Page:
Why Patrick Ewing and Georgetown didn’t work, and what must come next

When you walk into the John Thompson Jr. Athletic Center on the Georgetown University campus, you can’t help but notice the tributes to the man who established the Hoyas as a national power in the 1980s.

There is a larger than life bronze statue.

Inside the team’s training facility, the first thing you see is a brown wooden chair with a white towel hanging over it.

The 1984 national championship banner is plastered on the wall, reminding everyone of the program’s peak moment when Patrick Ewing and John Thompson guided Georgetown to glory.

At this point, Georgetown University is as far from those days as it could be. The best way to pay homage to the past is not to try to recreate the old days. It’s to recognize that the year is 2023. College basketball has changed, and the Hoyas can celebrate their past by turning over a new page and using their significant resources to function as a current Big East program.

Georgetown took the first step on that road by ripping off the band-aid Thursday night, firing the program’s proud son, Ewing, after six seasons. Two years ago, the Hall of Famer led the Hoyas to four wins in four days to become the first person to win the Big East championship as both a player and coach. It’s fitting that it’s Ewing who gets that distinction because his commitment to Georgetown in 1981 was the main reason the conference brought its postseason tournament to Madison Square Garden in the first place.

[Georgetown fires Patrick Ewing; national search underway]

No one wants success for Georgetown more than Ewing.

“It was especially meaningful for me to be at the helm of the basketball program at my alma mater,” he said in the school’s news release. “I wish the program nothing but success. I will always be a Hoya.”

So what went wrong?

Ewing had experience as an NBA assistant coach for 15 years. He certainly had his circle of guys like Pat Riley and the Van Gundy brothers to rely on. In 2018, he brought in some very high-profile recruits, in a top-35 class with James Akinjo, Mac McClung and Josh LeBlanc.

But these three players were given away, like many others. In all, Ewing lost 18 players to the transfer window over five seasons. He struggled to maintain relationships with 18- to 22-year-olds, something NBA bigs have also dealt with when taking a look at college coaching.

After a winless Big East season last year, six players left the program. The only returning starter this season, 2021 conference tournament MVP Dante Harris, never played in a game this season and transferred to Virginia.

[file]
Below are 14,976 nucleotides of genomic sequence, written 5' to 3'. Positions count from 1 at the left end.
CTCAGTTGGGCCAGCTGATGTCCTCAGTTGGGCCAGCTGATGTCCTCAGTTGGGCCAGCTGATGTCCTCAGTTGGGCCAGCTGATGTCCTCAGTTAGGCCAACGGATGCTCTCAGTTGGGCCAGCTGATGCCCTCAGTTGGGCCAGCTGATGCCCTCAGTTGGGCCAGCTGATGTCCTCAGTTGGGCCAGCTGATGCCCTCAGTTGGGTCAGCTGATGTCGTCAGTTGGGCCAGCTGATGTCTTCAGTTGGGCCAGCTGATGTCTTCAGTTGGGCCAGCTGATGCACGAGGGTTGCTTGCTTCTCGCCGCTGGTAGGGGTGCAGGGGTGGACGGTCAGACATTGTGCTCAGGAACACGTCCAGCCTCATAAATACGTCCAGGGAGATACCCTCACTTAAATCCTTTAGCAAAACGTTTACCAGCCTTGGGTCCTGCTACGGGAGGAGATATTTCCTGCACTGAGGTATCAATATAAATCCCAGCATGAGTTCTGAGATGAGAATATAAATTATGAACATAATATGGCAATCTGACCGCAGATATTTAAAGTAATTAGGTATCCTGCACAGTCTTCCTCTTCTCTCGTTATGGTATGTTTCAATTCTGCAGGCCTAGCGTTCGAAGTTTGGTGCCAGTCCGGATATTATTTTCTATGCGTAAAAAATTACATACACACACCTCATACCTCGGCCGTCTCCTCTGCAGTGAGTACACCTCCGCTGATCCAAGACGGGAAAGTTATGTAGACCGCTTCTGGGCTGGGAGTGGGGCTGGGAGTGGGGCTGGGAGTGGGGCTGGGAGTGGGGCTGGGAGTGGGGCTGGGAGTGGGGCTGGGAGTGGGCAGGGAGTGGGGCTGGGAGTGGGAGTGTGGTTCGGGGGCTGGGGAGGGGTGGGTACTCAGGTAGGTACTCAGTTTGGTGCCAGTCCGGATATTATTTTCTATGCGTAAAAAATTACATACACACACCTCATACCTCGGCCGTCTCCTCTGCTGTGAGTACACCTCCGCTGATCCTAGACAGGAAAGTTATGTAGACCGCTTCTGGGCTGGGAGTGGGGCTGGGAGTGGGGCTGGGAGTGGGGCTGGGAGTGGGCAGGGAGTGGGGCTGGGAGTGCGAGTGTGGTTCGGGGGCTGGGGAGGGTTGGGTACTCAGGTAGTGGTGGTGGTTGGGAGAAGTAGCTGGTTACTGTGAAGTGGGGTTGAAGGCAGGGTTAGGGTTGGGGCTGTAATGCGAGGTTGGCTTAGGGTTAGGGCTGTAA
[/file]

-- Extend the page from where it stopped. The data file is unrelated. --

Retaining players also comes with having a good staff, and that’s where the systematic problems with Georgetown begin.

Ewing had a group around him (Robert Kirby, Akbar Waheed and the late Louis Orr) who were past their prime. Last season saw an overhaul, with former LSU assistant Kevin Nickelberry as the recruiting chip joining former UW-Milwaukee head coach Pat Baldwin and assistant Clinton Crouch. But it was too little, too late. The fallout from a winless season was still present and Georgetown lacked leadership.

It wasn’t all down to the coaches though, as Georgetown didn’t set Ewing up for success. His head coach and a father figure, the late Thompson, wanted him to take over the program. The feel-good story of the prodigal son coming home and actually getting a head coaching opportunity instantly created a new buzz on the show.

But the same problems that led to the end of the John Thompson III era were still in place.

Historically, Georgetown’s head coach has always answered primarily to the university president. So Ewing reported to Jack DeGioia, who has been Georgetown’s president since 2001. Athletic director Lee Reed, who has led the Hoyas since 2010, hasn’t really had the power to run the men’s basketball program.

Sources tell FOX Sports that Reed and the Georgetown board are much more aligned on the next hire and that Reed will have more power in the future of the program.

It will be a big change if it comes to fruition. The Hoya’s problems go beyond who fills the head coaching position, but how the program operates. Too many people have had too much influence in the decisions that have led to the demise of Georgetown basketball.

As for who will be next in DC, sources tell FOX Sports that Penn State’s Micah Shrewsbury, Pitt’s Jeff Capel and Providence’s Ed Cooley are potential candidates to oversee the opening.

Regardless of who it is, it’s a good sign that the school is looking outside of the Georgetown family.

The time has come for the Hoyas to turn over a new leaf. Brighter days are ahead, but changing the way things are will be as important as who is chosen as the next basketball coach.

John Fanta is a national college basketball broadcaster and writer for FOX Sports. He covers sports in a variety of capacities, from calling games on FS1 to serving as lead host on the BIG EAST Digital Network to providing commentary on The Field of 68 Media Network. Follow him on Twitter @John_Fanta.

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